Obama Can Boast 7.1 Million Reasons to Call Health Reform Gamble a Success
Photo Credit: Luigi Novi / Wikimedia Commons
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With the most recent deadline to obtain health insurance under the Affordable Care Act (or ACA, more widely known as Obamacare) passed, President Obama has 7.1 million reasons to call his big health reform gamble a success. As health care professionals — an emergency physician and public health professor — we can attest to the power of the president’s victory. Indeed, everyone (young or old, healthy or not) should have access to health care.
But even as we celebrate this historic achievement, we should keep in mind that 15.6 percent of us (nearly 50 million Americans) remain without coverage. In other words, the recent ACA deadline brought us closer than ever to universal coverage — but we’re still not close enough.
As millions of Americans stand to benefit from the ACA this year, the law still faces legal challenges and remains the subject of controversy for millions more. Critics of providing universal health care argue that it goes against Americans’ aversion to big government. These claims, however, consider a limited subset of history that considers events like the Boston Tea Party and individual rights outside of their full contexts. In doing so, they ignore that the drive to protect citizens from the perils of disease dates back to Theodore Roosevelt’s 1912 Bull Moose Platform, and that efforts to vaccinate Americans against communicable diseases continued throughout the twentieth century.
What Roosevelt and so many of his predecessors (Franklin D. Roosevelt, Harry Truman and Richard Nixon to name a few) realized back then is that a healthy populace is essential if a nation is to develop and thrive. This realization eventually led to the enactment of the American Social Security, Disability and Medicare programs. In more recent history, Ronald Reagan established the Ryan White Care Act, which still provides a safety net to individuals living with HIV/AIDS and have little access to life-saving drugs and care.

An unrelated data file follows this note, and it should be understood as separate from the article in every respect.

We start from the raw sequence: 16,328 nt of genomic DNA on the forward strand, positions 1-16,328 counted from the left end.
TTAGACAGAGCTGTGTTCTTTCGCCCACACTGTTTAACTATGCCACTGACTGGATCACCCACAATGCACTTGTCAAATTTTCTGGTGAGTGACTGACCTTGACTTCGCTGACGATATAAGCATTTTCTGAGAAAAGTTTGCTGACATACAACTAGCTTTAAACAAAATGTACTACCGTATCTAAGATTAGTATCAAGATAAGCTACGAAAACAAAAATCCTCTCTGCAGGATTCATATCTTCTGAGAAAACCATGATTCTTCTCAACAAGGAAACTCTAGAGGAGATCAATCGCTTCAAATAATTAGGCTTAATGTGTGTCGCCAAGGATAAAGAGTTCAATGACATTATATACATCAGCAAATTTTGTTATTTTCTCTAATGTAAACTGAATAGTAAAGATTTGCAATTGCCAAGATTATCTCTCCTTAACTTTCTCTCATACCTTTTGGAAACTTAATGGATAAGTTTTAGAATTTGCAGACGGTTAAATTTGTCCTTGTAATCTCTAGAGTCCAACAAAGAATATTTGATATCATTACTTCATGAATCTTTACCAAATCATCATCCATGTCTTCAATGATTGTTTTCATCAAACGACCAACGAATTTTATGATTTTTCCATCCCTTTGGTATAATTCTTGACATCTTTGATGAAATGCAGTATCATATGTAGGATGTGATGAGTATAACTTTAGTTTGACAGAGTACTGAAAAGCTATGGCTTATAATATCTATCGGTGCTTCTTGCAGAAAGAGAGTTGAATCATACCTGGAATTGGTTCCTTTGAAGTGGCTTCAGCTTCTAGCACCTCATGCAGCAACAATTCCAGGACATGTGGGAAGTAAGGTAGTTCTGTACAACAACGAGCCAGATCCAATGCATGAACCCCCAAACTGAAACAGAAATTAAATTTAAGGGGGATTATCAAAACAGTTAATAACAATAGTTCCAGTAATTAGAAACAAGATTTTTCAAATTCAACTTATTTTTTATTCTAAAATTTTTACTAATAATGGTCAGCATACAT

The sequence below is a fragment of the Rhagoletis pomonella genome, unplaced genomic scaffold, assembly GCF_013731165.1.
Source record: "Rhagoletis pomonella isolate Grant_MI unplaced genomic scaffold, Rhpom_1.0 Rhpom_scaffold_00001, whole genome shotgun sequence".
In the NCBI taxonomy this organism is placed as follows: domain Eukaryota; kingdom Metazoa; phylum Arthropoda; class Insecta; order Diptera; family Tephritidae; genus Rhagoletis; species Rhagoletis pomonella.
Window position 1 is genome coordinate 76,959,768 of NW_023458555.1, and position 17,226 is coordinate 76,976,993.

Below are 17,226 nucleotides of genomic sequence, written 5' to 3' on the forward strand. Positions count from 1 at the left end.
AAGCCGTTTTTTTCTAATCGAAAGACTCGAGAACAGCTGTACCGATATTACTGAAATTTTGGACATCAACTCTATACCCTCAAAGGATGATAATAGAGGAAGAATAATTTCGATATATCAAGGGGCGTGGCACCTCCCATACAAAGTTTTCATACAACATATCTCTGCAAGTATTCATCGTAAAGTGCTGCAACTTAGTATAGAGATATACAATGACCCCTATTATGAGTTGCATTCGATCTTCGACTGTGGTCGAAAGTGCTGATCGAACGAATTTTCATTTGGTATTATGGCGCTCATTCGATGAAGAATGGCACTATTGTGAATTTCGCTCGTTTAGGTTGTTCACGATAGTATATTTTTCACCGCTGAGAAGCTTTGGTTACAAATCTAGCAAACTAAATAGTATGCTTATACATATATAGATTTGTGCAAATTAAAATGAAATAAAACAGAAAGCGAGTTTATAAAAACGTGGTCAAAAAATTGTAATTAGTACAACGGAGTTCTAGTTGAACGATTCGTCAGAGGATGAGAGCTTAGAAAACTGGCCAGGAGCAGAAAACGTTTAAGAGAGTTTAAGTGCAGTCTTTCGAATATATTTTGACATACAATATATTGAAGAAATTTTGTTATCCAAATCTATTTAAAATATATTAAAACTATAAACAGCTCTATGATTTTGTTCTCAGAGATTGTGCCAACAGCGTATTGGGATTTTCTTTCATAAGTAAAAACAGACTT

Similarly, George W. Bush established PEPFAR (The President’s Emergency Plan for AIDS Relief), a program that has saved millions of lives worldwide. And while PEPFAR differs only in that it is not a domestic program, all of these programs clearly demonstrate what we can accomplish in healthcare — both at home and abroad.
There are also those who protest that providing health care for all is an impingement on freedom and individual choice. But accepting this argument requires a very narrow definition of freedom, one that assumes that all choices are available to all people at all times.
This is simply not true. The choices we make are limited by the options available to us (financial or otherwise), and it is an unfortunate fact of life that illness makes us vulnerable and dependent. This is especially true in the case for a catastrophic, debilitating, or chronic illness, where the misery and suffering is felt not only by the one who is sick but also by his or her family. In other words, lack of health care access limits our choices and curtails our freedoms.
Put simply, health is the cornerstone of freedom, which is why some people describe healthcare as a human right. By extension, any measure to extend access to health care is a necessary step toward the expansion of freedom — even if that measure comes in the form of policy initiatives or legislation.
Others who may agree that we should provide health care for all may shake their heads at the unfortunate irony that we simply cannot do this. They point to the fact that the United States already spends more per capita on health care than any other developed nation and that increasing access to health care will inevitably increase costs. A little cited fact in all of this, however, is that administrative bureaucracy makes up nearly a third of health care costs.